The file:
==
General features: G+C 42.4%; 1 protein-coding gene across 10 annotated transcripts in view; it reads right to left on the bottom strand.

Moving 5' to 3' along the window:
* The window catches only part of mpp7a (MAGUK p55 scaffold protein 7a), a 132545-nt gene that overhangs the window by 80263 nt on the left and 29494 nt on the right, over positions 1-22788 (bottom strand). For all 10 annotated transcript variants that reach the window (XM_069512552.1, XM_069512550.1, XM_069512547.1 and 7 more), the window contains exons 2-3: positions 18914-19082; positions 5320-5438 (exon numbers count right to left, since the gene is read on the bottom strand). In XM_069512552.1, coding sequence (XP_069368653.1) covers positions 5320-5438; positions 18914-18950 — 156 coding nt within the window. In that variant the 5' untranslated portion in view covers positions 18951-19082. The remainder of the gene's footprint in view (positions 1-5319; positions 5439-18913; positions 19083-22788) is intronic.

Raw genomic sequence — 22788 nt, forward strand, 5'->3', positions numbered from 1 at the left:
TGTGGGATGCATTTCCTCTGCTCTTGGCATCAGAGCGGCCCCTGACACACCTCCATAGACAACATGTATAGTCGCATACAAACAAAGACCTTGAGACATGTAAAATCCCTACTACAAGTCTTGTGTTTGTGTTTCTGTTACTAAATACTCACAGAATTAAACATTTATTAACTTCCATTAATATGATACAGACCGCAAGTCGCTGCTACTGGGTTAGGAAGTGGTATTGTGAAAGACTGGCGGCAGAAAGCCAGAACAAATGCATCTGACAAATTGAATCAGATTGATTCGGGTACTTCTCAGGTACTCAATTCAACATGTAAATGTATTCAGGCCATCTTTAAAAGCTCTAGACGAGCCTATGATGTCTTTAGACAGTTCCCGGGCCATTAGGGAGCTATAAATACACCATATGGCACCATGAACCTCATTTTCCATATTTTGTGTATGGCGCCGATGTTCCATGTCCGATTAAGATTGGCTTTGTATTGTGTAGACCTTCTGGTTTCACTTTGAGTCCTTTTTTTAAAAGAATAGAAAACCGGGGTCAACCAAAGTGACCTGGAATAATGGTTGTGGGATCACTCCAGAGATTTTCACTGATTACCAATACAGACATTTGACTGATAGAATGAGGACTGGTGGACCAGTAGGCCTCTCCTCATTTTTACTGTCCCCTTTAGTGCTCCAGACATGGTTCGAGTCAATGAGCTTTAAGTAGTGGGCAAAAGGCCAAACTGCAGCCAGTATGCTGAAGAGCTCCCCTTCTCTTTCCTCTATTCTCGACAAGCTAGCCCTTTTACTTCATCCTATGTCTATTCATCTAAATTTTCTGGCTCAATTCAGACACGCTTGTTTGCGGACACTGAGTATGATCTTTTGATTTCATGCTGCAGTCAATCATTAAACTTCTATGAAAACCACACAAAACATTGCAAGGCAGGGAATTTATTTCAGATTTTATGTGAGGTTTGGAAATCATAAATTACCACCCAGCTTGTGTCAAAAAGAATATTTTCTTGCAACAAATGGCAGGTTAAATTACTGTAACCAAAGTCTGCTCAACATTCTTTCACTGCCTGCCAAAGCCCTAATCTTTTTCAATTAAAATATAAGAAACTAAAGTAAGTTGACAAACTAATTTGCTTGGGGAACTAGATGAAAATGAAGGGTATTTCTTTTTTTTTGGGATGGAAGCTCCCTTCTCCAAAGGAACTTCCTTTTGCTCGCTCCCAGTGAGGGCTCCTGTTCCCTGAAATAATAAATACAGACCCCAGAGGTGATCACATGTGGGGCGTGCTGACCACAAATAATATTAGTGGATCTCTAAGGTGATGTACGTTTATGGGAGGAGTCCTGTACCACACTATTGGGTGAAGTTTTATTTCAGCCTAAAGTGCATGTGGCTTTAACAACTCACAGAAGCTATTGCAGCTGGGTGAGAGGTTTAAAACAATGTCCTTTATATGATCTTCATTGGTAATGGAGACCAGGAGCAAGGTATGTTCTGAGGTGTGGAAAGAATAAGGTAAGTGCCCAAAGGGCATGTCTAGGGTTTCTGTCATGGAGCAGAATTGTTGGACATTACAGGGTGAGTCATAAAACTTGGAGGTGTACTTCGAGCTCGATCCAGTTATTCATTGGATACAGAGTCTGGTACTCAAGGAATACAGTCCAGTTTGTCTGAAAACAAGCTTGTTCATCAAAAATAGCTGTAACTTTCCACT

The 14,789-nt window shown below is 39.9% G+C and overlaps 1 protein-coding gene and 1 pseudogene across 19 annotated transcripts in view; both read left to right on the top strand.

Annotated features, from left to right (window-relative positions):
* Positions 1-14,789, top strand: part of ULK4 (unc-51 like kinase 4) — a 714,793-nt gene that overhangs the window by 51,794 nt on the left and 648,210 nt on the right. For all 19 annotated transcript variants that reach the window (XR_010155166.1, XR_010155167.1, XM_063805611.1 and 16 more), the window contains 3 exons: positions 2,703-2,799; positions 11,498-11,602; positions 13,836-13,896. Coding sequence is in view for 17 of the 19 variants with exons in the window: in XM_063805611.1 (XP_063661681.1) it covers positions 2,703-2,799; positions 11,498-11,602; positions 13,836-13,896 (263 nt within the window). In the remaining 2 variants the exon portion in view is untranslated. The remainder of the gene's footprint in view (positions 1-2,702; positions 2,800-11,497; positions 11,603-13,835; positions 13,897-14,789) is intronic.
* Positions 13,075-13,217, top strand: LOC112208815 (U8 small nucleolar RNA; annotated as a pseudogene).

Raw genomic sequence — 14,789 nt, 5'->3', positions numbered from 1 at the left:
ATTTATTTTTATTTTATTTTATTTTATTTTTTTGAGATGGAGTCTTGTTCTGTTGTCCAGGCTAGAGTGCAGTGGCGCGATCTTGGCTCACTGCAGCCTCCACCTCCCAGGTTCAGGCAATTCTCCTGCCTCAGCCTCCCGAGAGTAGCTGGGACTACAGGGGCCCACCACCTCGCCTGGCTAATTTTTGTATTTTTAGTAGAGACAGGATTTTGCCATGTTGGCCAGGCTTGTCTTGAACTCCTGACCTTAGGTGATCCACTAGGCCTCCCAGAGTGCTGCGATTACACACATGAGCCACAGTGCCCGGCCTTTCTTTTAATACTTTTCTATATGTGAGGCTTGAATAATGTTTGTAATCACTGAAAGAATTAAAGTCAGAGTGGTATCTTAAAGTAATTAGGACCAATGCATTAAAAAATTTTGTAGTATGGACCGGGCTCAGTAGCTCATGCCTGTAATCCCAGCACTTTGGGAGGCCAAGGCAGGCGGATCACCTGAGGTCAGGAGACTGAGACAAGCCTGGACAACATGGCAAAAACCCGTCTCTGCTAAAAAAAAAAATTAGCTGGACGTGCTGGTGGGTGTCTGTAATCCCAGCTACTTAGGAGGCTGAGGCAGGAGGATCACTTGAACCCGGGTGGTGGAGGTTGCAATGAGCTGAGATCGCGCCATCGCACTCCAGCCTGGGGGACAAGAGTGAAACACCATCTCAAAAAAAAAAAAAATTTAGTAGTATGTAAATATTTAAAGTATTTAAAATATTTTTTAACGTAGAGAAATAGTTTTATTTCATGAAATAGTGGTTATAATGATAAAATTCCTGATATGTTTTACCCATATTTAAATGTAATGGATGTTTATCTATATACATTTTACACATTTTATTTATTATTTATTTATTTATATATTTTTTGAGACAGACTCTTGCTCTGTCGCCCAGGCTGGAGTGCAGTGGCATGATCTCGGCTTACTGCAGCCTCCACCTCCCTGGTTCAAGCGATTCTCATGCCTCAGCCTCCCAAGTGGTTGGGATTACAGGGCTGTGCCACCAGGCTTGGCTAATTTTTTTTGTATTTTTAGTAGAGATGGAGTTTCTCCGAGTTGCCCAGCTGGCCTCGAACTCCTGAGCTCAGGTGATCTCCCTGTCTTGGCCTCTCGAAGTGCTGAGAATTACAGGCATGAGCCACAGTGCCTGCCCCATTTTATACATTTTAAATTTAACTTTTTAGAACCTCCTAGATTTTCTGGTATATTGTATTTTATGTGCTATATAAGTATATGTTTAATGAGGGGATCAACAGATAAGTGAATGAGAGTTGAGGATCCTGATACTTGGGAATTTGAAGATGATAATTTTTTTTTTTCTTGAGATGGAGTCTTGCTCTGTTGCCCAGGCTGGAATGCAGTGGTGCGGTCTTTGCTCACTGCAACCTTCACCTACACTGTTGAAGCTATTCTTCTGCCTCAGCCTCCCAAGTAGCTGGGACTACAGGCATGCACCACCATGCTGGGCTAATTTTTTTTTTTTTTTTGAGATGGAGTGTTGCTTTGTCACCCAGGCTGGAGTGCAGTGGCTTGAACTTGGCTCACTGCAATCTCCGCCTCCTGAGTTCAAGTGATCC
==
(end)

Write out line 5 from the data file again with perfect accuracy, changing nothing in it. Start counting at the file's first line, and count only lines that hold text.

TGTGGGATGCATTTCCTCTGCTCTTGGCATCAGAGCGGCCCCTGACACACCTCCATAGACAACATGTATAGTCGCATACAAACAAAGACCTTGAGACATGTAAAATCCCTACTACAAGTCTTGTGTTTGTGTTTCTGTTACTAAATACTCACAGAATTAAACATTTATTAACTTCCATTAATATGATACAGACCGCAAGTCGCTGCTACTGGGTTAGGAAGTGGTATTGTGAAAGACTGGCGGCAGAAAGCCAGAACAAATGCATCTGACAAATTGAATCAGATTGATTCGGGTACTTCTCAGGTACTCAATTCAACATGTAAATGTATTCAGGCCATCTTTAAAAGCTCTAGACGAGCCTATGATGTCTTTAGACAGTTCCCGGGCCATTAGGGAGCTATAAATACACCATATGGCACCATGAACCTCATTTTCCATATTTTGTGTATGGCGCCGATGTTCCATGTCCGATTAAGATTGGCTTTGTATTGTGTAGACCTTCTGGTTTCACTTTGAGTCCTTTTTTTAAAAGAATAGAAAACCGGGGTCAACCAAAGTGACCTGGAATAATGGTTGTGGGATCACTCCAGAGATTTTCACTGATTACCAATACAGACATTTGACTGATAGAATGAGGACTGGTGGACCAGTAGGCCTCTCCTCATTTTTACTGTCCCCTTTAGTGCTCCAGACATGGTTCGAGTCAATGAGCTTTAAGTAGTGGGCAAAAGGCCAAACTGCAGCCAGTATGCTGAAGAGCTCCCCTTCTCTTTCCTCTATTCTCGACAAGCTAGCCCTTTTACTTCATCCTATGTCTATTCATCTAAATTTTCTGGCTCAATTCAGACACGCTTGTTTGCGGACACTGAGTATGATCTTTTGATTTCATGCTGCAGTCAATCATTAAACTTCTATGAAAACCACACAAAACATTGCAAGGCAGGGAATTTATTTCAGATTTTATGTGAGGTTTGGAAATCATAAATTACCACCCAGCTTGTGTCAAAAAGAATATTTTCTTGCAACAAATGGCAGGTTAAATTACTGTAACCAAAGTCTGCTCAACATTCTTTCACTGCCTGCCAAAGCCCTAATCTTTTTCAATTAAAATATAAGAAACTAAAGTAAGTTGACAAACTAATTTGCTTGGGGAACTAGATGAAAATGAAGGGTATTTCTTTTTTTTTGGGATGGAAGCTCCCTTCTCCAAAGGAACTTCCTTTTGCTCGCTCCCAGTGAGGGCTCCTGTTCCCTGAAATAATAAATACAGACCCCAGAGGTGATCACATGTGGGGCGTGCTGACCACAAATAATATTAGTGGATCTCTAAGGTGATGTACGTTTATGGGAGGAGTCCTGTACCACACTATTGGGTGAAGTTTTATTTCAGCCTAAAGTGCATGTGGCTTTAACAACTCACAGAAGCTATTGCAGCTGGGTGAGAGGTTTAAAACAATGTCCTTTATATGATCTTCATTGGTAATGGAGACCAGGAGCAAGGTATGTTCTGAGGTGTGGAAAGAATAAGGTAAGTGCCCAAAGGGCATGTCTAGGGTTTCTGTCATGGAGCAGAATTGTTGGACATTACAGGGTGAGTCATAAAACTTGGAGGTGTACTTCGAGCTCGATCCAGTTATTCATTGGATACAGAGTCTGGTACTCAAGGAATACAGTCCAGTTTGTCTGAAAACAAGCTTGTTCATCAAAAATAGCTGTAACTTTCCACT